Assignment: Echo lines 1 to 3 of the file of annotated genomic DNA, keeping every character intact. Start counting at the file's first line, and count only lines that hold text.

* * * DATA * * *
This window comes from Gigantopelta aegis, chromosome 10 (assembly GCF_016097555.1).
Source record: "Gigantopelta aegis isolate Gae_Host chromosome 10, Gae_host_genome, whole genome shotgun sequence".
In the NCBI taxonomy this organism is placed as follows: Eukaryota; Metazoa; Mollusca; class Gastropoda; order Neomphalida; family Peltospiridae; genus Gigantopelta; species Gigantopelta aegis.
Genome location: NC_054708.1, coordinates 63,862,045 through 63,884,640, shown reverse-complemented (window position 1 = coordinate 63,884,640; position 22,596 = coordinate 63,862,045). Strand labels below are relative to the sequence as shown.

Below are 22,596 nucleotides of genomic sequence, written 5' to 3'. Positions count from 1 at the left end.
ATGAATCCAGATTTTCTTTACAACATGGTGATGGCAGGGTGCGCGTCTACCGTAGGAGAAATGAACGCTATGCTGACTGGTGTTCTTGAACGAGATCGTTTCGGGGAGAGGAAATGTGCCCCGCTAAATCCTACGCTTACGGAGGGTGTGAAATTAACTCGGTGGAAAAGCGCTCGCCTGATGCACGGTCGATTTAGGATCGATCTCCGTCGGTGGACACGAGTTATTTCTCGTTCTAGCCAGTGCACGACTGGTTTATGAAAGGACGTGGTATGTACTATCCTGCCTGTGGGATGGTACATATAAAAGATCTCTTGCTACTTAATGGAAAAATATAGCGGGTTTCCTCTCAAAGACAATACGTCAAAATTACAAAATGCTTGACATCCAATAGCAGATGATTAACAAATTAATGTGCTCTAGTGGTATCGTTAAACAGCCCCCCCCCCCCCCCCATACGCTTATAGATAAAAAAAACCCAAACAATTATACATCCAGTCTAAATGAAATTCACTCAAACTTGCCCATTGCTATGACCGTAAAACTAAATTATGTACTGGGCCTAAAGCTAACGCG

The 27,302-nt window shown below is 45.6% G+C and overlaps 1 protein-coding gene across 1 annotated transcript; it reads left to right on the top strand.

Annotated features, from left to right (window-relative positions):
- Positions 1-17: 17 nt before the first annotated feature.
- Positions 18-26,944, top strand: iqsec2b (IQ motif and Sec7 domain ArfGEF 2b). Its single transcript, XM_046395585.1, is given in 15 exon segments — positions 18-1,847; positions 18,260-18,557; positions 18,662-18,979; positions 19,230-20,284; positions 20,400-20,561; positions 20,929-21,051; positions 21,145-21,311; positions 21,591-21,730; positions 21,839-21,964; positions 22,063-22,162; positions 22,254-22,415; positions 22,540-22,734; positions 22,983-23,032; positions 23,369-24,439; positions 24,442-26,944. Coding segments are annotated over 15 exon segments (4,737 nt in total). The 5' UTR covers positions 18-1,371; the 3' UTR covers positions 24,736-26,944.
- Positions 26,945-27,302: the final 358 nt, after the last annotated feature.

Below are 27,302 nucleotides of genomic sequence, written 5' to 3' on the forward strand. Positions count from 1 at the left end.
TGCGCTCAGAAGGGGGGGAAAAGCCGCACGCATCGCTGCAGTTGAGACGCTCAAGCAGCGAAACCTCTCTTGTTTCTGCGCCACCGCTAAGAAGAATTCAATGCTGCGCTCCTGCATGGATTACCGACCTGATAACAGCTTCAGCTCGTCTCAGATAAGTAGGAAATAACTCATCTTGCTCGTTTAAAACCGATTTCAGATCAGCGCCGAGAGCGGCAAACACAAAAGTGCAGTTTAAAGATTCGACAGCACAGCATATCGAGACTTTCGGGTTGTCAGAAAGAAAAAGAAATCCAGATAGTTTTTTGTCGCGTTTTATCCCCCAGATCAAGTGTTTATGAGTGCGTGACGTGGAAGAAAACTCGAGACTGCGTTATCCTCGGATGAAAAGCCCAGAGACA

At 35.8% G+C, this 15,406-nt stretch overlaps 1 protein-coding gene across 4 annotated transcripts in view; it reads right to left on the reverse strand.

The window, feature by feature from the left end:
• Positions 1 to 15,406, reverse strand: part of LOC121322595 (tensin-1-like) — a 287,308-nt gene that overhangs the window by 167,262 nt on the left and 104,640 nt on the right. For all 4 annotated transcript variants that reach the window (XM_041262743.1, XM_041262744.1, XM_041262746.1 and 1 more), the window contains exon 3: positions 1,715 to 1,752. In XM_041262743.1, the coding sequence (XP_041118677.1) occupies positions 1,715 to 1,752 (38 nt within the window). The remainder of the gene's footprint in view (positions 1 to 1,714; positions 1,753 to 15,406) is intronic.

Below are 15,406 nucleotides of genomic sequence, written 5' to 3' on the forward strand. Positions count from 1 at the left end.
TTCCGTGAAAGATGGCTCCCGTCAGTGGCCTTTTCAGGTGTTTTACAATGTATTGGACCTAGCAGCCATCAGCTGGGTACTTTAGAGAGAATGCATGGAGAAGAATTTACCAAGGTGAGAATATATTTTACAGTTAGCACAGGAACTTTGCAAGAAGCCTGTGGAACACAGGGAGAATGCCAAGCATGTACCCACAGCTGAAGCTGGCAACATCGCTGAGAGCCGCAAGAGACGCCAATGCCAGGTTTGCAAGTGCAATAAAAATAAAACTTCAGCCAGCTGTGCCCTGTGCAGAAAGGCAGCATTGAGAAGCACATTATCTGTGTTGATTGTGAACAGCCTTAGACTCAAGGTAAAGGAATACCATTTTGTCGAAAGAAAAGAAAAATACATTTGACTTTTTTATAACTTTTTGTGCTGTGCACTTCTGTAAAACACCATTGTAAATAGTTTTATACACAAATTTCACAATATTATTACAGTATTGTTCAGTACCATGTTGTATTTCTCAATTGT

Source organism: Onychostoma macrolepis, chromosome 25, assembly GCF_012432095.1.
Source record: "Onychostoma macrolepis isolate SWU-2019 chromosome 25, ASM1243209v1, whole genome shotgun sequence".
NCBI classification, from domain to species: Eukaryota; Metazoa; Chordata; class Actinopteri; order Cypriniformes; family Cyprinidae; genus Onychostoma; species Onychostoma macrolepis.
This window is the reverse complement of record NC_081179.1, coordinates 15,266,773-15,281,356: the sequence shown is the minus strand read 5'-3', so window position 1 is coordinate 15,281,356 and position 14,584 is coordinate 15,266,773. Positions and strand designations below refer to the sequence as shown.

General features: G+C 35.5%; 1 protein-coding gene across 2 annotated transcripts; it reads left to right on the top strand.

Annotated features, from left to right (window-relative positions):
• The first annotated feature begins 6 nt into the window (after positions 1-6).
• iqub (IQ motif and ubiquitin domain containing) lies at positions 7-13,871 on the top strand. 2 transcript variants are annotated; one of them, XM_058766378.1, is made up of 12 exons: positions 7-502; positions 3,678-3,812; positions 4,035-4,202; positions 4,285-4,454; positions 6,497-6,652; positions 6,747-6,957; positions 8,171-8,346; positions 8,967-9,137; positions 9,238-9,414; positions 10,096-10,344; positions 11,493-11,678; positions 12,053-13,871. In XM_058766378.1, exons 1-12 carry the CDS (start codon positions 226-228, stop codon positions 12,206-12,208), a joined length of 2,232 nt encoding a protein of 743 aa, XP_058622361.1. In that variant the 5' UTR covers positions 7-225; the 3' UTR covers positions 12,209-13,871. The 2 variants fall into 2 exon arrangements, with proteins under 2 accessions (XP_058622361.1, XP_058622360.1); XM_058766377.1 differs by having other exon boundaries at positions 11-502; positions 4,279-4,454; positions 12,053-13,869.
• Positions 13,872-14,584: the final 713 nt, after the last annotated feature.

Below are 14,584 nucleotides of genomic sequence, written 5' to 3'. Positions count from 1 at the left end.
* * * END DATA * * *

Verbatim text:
This window comes from Gigantopelta aegis, chromosome 10 (assembly GCF_016097555.1).
Source record: "Gigantopelta aegis isolate Gae_Host chromosome 10, Gae_host_genome, whole genome shotgun sequence".
In the NCBI taxonomy this organism is placed as follows: Eukaryota; Metazoa; Mollusca; class Gastropoda; order Neomphalida; family Peltospiridae; genus Gigantopelta; species Gigantopelta aegis.